Well that’s awful. I’m sorry. Nothing I can say or do will fix anything, though I wish I could. But I value your friendship and enjoy reading about what’s going on in your world or you head or your home. So there’s that. Hang in there!

  6. What you write about sounds exactly like my job as a teacher. Students are getting lazier and lazier, expecting A’s for no work, the parents are always blaming the teachers when their kid doesn’t do well, there is a lack of respect for anyone in an authority position…oy I could go on and on. I feel your pain. And I am like you…I follow the clock and when I am on the clock I am working. I never leave early, never come late, and some teachers get away with that every single day and nothing happens.

    • Sassybear says:

      I know my situation is not unique (which is sad.) So many of us struggle to do our jobs well alongside people who don’t, in toxic environments. It is infuriating when people say “just quit” like that’s a realistic option. These are our careers and retirement is within sight (sooner for you, I believe, than me.) That’s what makes it so painful: knowing we’re stuck and have to endure it all until the end. Sigh. Thanks for commenting. Wishing us both better days ahead.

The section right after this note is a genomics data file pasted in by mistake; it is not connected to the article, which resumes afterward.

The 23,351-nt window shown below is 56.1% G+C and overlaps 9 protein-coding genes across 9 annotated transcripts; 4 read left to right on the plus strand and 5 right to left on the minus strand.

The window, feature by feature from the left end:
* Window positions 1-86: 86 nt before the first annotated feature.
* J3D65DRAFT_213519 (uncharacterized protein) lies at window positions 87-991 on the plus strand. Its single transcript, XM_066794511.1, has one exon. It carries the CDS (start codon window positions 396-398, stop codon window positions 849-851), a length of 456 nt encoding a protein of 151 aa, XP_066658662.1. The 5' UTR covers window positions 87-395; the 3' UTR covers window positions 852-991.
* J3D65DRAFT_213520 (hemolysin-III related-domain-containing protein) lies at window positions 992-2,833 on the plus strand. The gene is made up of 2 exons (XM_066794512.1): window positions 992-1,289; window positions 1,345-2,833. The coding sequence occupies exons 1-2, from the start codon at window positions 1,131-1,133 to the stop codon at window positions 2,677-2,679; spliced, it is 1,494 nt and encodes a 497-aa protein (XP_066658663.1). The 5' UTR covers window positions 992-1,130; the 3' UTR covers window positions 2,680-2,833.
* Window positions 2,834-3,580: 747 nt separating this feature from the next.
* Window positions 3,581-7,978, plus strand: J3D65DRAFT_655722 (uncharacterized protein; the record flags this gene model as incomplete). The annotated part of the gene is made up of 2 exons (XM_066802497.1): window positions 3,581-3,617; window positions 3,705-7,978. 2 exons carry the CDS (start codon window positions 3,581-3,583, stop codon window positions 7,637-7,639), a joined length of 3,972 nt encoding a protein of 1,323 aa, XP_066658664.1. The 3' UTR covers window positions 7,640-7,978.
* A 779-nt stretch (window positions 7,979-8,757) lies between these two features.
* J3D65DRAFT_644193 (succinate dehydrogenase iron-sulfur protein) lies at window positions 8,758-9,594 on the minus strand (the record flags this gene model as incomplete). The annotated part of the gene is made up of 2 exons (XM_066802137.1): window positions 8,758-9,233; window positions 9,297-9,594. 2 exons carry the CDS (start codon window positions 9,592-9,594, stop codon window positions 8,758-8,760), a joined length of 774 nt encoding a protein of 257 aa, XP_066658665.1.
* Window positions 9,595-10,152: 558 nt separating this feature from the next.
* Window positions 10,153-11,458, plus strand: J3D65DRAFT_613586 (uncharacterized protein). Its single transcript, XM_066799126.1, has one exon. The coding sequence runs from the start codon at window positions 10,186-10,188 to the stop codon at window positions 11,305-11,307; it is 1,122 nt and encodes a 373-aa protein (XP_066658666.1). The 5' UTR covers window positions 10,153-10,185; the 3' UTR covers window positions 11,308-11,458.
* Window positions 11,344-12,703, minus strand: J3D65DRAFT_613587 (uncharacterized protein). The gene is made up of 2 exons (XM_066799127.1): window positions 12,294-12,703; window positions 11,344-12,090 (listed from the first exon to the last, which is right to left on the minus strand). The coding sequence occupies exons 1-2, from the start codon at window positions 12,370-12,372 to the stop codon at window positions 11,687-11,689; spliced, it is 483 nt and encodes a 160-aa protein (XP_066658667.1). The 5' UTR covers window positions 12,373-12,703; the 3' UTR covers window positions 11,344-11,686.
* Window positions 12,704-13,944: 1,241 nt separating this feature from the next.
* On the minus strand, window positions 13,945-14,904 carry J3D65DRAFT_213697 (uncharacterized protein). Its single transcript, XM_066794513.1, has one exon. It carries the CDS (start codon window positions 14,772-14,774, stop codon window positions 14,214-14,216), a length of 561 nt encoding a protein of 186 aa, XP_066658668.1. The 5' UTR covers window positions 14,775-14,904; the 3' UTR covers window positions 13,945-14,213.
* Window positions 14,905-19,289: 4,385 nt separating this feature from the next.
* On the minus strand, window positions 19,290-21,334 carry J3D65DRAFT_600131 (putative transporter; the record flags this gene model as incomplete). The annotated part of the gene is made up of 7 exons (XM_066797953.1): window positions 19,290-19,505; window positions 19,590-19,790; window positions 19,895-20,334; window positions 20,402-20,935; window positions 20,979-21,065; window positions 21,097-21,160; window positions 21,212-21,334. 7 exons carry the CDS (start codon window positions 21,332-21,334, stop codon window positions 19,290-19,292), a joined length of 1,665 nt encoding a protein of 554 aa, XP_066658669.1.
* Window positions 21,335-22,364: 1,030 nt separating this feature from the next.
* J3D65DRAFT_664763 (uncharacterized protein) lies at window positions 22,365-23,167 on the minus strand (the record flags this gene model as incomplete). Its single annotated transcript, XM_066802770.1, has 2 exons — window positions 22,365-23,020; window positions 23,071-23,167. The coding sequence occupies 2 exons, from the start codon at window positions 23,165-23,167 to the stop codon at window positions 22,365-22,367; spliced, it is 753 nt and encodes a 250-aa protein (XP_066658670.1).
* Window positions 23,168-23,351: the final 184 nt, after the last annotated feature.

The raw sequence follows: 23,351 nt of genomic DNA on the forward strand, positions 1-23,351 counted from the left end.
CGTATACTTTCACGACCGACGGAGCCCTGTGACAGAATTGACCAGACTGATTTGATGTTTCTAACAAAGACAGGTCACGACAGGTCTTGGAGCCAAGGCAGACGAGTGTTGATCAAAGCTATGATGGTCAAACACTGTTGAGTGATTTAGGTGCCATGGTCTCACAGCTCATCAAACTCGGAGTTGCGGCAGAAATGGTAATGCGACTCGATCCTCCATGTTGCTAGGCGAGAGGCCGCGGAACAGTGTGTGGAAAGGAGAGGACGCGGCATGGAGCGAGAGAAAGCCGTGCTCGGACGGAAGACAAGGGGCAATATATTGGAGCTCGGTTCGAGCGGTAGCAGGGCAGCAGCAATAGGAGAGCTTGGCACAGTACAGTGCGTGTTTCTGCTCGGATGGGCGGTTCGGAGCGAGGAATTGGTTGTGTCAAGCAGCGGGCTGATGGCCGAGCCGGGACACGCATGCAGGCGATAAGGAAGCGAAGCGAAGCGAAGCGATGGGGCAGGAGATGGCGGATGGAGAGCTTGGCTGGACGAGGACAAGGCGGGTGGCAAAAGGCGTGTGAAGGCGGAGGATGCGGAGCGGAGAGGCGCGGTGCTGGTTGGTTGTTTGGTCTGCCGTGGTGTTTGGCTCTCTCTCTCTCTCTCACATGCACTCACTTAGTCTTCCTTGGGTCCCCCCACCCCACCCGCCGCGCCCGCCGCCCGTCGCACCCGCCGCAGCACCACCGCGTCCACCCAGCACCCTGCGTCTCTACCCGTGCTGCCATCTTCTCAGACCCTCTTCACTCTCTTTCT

• It sometimes feels daunting dealing with it, doesn’t it? I am going to retire next year as I just can no longer deal with it, but I will find another part time job to supplement my income since my ex-wife gets 1/2 of my pension. The sad thing is that I don’t think that there’s a work ethic like anymore. Maybe it is just me getting older…Enjoy your weekend.

    • truthspew says:

      My commendations for you as a teacher. Now let me tell you some teachers I’ve met have left me scratching my head wondering who was dumber, the teacher or the students.

  7. glen says: